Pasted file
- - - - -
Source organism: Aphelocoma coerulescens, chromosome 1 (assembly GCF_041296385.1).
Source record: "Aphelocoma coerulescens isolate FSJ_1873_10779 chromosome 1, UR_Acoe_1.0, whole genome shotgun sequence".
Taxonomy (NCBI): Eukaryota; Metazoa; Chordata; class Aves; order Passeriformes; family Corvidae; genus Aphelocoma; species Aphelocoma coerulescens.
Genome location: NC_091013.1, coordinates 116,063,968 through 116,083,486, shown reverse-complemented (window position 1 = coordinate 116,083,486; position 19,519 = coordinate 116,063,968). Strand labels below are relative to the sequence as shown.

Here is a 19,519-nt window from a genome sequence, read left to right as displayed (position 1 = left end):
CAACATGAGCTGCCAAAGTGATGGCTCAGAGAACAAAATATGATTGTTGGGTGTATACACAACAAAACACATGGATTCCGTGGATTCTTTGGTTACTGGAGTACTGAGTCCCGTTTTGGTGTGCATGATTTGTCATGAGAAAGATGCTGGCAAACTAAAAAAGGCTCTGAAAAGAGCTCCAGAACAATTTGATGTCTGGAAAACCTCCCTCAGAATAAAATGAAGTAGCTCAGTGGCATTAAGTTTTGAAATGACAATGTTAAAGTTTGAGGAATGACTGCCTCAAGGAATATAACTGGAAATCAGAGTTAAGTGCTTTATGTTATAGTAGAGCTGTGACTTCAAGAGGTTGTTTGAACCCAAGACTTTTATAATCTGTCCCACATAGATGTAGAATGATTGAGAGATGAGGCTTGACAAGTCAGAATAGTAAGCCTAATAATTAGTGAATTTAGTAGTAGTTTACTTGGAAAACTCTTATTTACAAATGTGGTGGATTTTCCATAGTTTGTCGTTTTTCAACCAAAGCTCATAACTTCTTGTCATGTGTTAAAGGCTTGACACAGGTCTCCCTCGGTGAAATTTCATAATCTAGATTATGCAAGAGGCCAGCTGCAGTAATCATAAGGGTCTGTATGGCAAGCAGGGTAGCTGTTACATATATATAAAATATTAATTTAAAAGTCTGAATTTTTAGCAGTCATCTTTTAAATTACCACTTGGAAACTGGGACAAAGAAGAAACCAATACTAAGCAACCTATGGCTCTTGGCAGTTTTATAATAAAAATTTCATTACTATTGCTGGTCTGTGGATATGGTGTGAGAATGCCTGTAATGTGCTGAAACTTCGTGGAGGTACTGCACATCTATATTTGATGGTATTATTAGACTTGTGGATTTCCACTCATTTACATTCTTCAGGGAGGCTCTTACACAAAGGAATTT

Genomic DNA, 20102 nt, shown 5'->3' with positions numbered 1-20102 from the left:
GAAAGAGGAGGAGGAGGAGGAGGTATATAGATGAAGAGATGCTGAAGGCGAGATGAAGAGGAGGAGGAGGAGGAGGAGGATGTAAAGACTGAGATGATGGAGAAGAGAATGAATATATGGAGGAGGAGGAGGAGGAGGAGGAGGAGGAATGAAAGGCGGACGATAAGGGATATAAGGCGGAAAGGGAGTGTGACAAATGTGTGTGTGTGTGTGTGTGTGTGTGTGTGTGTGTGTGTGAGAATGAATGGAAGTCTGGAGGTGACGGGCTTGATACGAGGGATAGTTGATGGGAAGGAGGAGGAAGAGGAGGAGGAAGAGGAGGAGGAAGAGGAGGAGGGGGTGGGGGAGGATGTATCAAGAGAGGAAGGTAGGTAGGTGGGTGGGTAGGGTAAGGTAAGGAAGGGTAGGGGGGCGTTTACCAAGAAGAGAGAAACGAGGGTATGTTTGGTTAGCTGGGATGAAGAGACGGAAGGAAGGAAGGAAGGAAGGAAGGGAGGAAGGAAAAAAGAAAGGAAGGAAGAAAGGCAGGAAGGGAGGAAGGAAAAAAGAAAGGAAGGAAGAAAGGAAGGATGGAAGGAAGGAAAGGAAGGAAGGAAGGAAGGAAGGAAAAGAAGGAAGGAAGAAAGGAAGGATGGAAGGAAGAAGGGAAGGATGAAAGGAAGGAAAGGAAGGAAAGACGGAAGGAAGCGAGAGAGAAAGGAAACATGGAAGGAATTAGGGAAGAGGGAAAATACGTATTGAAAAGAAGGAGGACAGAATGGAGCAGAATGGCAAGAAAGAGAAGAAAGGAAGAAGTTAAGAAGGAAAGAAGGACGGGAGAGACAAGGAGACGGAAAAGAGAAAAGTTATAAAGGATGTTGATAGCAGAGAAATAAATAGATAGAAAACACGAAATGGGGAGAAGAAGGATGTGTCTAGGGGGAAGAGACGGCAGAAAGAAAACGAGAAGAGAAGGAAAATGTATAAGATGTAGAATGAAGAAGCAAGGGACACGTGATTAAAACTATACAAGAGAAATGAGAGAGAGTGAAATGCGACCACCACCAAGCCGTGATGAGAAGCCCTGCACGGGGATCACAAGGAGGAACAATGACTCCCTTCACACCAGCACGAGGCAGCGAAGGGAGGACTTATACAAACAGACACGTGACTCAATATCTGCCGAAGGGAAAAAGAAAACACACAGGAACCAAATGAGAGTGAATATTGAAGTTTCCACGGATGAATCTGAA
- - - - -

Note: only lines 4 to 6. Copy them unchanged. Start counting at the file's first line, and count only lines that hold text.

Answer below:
Genome location: NC_091013.1, coordinates 116,063,968 through 116,083,486, shown reverse-complemented (window position 1 = coordinate 116,083,486; position 19,519 = coordinate 116,063,968). Strand labels below are relative to the sequence as shown.

Here is a 19,519-nt window from a genome sequence, read left to right as displayed (position 1 = left end):
CAACATGAGCTGCCAAAGTGATGGCTCAGAGAACAAAATATGATTGTTGGGTGTATACACAACAAAACACATGGATTCCGTGGATTCTTTGGTTACTGGAGTACTGAGTCCCGTTTTGGTGTGCATGATTTGTCATGAGAAAGATGCTGGCAAACTAAAAAAGGCTCTGAAAAGAGCTCCAGAACAATTTGATGTCTGGAAAACCTCCCTCAGAATAAAATGAAGTAGCTCAGTGGCATTAAGTTTTGAAATGACAATGTTAAAGTTTGAGGAATGACTGCCTCAAGGAATATAACTGGAAATCAGAGTTAAGTGCTTTATGTTATAGTAGAGCTGTGACTTCAAGAGGTTGTTTGAACCCAAGACTTTTATAATCTGTCCCACATAGATGTAGAATGATTGAGAGATGAGGCTTGACAAGTCAGAATAGTAAGCCTAATAATTAGTGAATTTAGTAGTAGTTTACTTGGAAAACTCTTATTTACAAATGTGGTGGATTTTCCATAGTTTGTCGTTTTTCAACCAAAGCTCATAACTTCTTGTCATGTGTTAAAGGCTTGACACAGGTCTCCCTCGGTGAAATTTCATAATCTAGATTATGCAAGAGGCCAGCTGCAGTAATCATAAGGGTCTGTATGGCAAGCAGGGTAGCTGTTACATATATATAAAATATTAATTTAAAAGTCTGAATTTTTAGCAGTCATCTTTTAAATTACCACTTGGAAACTGGGACAAAGAAGAAACCAATACTAAGCAACCTATGGCTCTTGGCAGTTTTATAATAAAAATTTCATTACTATTGCTGGTCTGTGGATATGGTGTGAGAATGCCTGTAATGTGCTGAAACTTCGTGGAGGTACTGCACATCTATATTTGATGGTATTATTAGACTTGTGGATTTCCACTCATTTACATTCTTCAGGGAGGCTCTTACACAAAGGAATTT